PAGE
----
top of page
  • Scott Poore, AIF, AWMA, APMA

Wall Street Remains In Buy Mode

After a little reprieve earlier in the week, investors were back in "buy" mode at the end of last week.

The “Magnificent 7” (Apple, Google, Amazon, Meta, Microsoft, Nvidia, & Tesla) also took a breather before heading higher later in the week. Market breadth has improved over the past few weeks as other asset classes within equities have out-paced the S&P 500 and the “Magnificent 7” - namely small caps and mid-caps. The number of stocks on the NYSE making new highs it at the strongest level in over four months. Yet, the calls for recession are still being heard. If we look at volatility, we can find some interesting clues about recessions. In 2007, prior to the 2008 Recession, the VIX spiked to 30.8 just 55 days before the S&P 500 peaked.


Contrast that to current levels, and the VIX just hit a year-to-date low of 12.35.


This year, the S&P hasn’t reached a high over a multi-year period, but is still coming off the lows of 2022. At the same time, those calling for a recession are pinpointing consumer health and the labor market. Currently, loan delinquencies are at lower levels than just prior to the past two recessions. The economy added nearly 200,000 jobs in November, with an elevated number of jobs available and an improving participation rate. Things can change, but for now the economy is still on solid footing.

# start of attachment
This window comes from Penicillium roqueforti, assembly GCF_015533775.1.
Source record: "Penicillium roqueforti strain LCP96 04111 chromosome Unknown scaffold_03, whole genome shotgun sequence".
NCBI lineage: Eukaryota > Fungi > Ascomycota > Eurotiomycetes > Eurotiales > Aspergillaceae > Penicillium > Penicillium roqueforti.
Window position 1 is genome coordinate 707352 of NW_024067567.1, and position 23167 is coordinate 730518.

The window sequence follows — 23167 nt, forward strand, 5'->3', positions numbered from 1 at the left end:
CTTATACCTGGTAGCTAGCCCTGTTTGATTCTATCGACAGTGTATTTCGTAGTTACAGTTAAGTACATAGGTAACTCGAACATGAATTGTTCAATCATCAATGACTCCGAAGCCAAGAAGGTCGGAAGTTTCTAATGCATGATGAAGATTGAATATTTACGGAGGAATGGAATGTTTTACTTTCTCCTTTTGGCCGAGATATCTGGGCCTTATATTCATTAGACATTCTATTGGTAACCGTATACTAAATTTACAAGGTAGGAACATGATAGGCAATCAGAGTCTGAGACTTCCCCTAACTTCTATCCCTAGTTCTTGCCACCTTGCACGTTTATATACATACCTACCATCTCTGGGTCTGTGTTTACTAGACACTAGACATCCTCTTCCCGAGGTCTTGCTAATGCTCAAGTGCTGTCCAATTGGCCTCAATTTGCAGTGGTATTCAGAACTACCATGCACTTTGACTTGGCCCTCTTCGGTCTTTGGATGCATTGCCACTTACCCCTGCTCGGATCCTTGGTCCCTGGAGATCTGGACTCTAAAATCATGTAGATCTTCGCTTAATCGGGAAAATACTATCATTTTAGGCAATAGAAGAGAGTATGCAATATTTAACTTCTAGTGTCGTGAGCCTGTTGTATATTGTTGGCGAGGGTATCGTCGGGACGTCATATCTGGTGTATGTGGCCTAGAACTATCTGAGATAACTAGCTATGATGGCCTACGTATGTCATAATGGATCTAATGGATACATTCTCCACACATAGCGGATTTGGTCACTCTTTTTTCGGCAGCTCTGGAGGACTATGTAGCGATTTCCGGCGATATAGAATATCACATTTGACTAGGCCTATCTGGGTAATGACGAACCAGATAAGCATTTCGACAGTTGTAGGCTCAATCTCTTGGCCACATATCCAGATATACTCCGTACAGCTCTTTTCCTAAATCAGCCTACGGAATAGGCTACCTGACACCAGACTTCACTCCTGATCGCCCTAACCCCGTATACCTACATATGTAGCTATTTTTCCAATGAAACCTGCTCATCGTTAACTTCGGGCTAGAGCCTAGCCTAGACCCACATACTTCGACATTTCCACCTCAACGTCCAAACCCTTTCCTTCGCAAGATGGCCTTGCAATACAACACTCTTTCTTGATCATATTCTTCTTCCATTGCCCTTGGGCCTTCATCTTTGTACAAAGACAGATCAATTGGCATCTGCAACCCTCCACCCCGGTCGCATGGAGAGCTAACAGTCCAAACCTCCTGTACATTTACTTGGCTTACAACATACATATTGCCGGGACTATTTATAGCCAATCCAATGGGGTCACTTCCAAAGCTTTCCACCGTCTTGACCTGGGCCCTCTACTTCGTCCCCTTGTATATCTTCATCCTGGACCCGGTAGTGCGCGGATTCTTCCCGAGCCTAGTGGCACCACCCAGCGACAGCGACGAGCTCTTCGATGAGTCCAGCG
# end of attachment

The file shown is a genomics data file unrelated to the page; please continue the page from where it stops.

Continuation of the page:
Disclosures


The information contained herein is for informational purposes only and is developed from sources believed to be providing accurate information. The opinions expressed are those of the author, are for general information, and should not be considered a solicitation for the purchase or sale of any security. The decision to review or consider the purchase or sell of any security should not be undertaken without consideration of your personal financial information, investment objectives and risk tolerance with your financial professional.


Forecasts or forward-looking statements are based on assumptions, may not materialize, and are subject to revision without notice.


Any market indexes discussed are unmanaged, and generally, considered representative of their respective markets. Index performance is not indicative of the past performance of a particular investment. Indexes do not incur management fees, costs, and expenses. Individuals cannot directly invest in unmanaged indexes. The S&P 500 Composite Index is an unmanaged group of securities that are considered to be representative of the stock market in general.


Past Performance does not guarantee future results.

Comments


bottom of page